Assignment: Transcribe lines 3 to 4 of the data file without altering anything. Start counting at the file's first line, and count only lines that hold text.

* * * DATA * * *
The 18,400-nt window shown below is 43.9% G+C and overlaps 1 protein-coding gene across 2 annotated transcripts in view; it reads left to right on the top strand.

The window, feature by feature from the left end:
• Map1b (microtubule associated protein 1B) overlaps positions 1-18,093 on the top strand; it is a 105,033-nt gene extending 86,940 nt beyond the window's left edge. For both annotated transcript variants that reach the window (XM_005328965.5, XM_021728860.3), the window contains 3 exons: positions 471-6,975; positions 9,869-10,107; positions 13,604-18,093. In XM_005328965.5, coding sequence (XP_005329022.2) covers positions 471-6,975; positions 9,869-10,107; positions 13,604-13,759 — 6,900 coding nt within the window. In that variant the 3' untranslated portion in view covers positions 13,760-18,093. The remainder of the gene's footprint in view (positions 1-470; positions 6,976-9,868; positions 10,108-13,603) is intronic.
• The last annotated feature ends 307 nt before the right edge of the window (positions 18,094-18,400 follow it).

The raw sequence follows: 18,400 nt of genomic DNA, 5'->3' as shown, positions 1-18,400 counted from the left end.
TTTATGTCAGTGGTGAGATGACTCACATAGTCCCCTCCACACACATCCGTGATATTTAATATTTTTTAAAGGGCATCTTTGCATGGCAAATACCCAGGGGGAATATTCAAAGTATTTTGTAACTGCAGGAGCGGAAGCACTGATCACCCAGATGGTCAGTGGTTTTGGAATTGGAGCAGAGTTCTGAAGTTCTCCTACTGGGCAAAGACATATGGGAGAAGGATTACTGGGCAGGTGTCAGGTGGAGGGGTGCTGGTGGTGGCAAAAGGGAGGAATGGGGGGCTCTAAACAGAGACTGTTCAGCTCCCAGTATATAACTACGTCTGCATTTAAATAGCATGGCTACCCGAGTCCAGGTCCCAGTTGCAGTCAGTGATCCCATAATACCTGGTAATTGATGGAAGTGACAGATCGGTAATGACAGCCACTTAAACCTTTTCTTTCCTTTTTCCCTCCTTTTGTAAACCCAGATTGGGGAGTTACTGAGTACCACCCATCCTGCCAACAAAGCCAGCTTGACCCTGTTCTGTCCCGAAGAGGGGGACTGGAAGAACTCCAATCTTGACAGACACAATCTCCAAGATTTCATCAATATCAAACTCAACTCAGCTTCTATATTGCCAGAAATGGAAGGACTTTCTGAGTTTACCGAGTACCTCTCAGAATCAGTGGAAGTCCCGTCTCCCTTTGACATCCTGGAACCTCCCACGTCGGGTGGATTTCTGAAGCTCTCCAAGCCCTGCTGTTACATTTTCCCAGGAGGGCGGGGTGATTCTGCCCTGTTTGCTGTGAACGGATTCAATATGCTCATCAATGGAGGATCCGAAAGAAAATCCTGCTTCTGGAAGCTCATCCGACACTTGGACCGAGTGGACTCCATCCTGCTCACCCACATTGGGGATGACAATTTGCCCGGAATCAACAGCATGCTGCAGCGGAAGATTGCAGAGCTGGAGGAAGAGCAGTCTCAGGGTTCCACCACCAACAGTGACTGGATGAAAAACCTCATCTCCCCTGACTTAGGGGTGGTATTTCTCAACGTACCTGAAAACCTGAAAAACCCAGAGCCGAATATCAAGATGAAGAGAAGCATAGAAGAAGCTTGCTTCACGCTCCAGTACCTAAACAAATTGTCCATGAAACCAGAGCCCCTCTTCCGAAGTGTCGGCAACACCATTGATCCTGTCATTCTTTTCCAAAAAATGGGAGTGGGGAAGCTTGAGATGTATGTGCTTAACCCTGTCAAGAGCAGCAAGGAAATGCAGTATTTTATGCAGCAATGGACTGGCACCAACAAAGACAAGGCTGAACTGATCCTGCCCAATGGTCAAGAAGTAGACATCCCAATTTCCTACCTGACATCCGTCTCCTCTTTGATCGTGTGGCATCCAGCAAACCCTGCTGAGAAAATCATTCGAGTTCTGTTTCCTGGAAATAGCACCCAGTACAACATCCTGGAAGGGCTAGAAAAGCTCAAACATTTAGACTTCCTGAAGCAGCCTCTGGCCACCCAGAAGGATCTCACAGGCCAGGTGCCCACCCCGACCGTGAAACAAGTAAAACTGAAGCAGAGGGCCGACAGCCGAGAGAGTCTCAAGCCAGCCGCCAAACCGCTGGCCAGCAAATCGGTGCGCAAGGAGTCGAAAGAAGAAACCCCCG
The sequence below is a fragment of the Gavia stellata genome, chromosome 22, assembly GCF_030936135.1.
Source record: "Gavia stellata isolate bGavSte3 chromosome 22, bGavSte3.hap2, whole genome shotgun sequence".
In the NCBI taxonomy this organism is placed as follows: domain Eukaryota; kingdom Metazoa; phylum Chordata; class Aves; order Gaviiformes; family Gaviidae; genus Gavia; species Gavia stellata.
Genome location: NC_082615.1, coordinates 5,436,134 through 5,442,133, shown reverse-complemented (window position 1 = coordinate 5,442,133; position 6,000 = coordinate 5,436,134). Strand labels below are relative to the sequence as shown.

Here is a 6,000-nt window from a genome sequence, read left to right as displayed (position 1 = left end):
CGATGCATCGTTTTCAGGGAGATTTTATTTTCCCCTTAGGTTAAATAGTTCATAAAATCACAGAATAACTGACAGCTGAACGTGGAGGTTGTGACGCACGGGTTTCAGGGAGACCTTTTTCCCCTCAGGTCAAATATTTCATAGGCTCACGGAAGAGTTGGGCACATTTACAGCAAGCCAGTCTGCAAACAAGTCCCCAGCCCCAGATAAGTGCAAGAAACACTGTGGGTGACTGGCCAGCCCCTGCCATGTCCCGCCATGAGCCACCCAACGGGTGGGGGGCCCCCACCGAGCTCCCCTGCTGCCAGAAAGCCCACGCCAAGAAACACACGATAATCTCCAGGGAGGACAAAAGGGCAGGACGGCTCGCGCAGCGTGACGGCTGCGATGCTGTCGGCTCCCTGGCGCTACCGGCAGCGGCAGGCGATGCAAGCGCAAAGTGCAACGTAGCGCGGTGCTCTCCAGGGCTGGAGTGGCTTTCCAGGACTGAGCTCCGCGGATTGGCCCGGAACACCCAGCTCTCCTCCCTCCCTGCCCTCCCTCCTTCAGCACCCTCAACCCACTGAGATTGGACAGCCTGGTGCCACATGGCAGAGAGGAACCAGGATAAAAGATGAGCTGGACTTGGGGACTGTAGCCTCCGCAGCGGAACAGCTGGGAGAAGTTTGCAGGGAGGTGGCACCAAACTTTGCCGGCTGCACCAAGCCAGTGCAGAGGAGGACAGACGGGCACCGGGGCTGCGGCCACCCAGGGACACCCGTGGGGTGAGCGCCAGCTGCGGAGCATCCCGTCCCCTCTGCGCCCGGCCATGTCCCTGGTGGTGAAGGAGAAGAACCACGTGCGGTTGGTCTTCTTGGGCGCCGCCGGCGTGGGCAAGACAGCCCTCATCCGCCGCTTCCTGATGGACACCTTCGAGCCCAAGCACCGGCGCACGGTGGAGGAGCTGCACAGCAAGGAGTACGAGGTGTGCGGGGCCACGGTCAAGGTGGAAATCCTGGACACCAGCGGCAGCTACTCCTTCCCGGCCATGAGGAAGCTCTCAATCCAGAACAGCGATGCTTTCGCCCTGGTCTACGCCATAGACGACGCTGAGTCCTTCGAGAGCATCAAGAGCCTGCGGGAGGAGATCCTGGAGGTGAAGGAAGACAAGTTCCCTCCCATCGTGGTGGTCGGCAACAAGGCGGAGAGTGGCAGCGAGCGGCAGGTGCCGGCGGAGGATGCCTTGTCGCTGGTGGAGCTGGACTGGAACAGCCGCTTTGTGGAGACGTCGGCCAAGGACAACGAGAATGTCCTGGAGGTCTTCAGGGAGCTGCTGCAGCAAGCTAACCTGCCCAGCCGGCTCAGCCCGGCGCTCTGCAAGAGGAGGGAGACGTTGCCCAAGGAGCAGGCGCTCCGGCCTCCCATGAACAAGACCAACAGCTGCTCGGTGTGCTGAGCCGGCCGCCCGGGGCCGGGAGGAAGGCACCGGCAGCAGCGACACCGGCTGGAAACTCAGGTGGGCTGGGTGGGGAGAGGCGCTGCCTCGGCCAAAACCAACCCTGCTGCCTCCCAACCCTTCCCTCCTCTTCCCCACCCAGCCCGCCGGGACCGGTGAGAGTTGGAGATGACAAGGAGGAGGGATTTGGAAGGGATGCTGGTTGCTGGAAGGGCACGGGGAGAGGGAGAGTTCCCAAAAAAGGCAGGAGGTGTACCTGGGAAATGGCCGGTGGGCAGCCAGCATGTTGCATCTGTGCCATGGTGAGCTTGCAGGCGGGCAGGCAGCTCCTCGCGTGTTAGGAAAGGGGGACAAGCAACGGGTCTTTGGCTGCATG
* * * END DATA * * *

• Map1b (microtubule associated protein 1B) overlaps positions 1-18,093 on the top strand; it is a 105,033-nt gene extending 86,940 nt beyond the window's left edge. For both annotated transcript variants that reach the window (XM_005328965.5, XM_021728860.3), the window contains 3 exons: positions 471-6,975; positions 9,869-10,107; positions 13,604-18,093. In XM_005328965.5, coding sequence (XP_005329022.2) covers positions 471-6,975; positions 9,869-10,107; positions 13,604-13,759 — 6,900 coding nt within the window. In that variant the 3' untranslated portion in view covers positions 13,760-18,093. The remainder of the gene's footprint in view (positions 1-470; positions 6,976-9,868; positions 10,108-13,603) is intronic.
• The last annotated feature ends 307 nt before the right edge of the window (positions 18,094-18,400 follow it).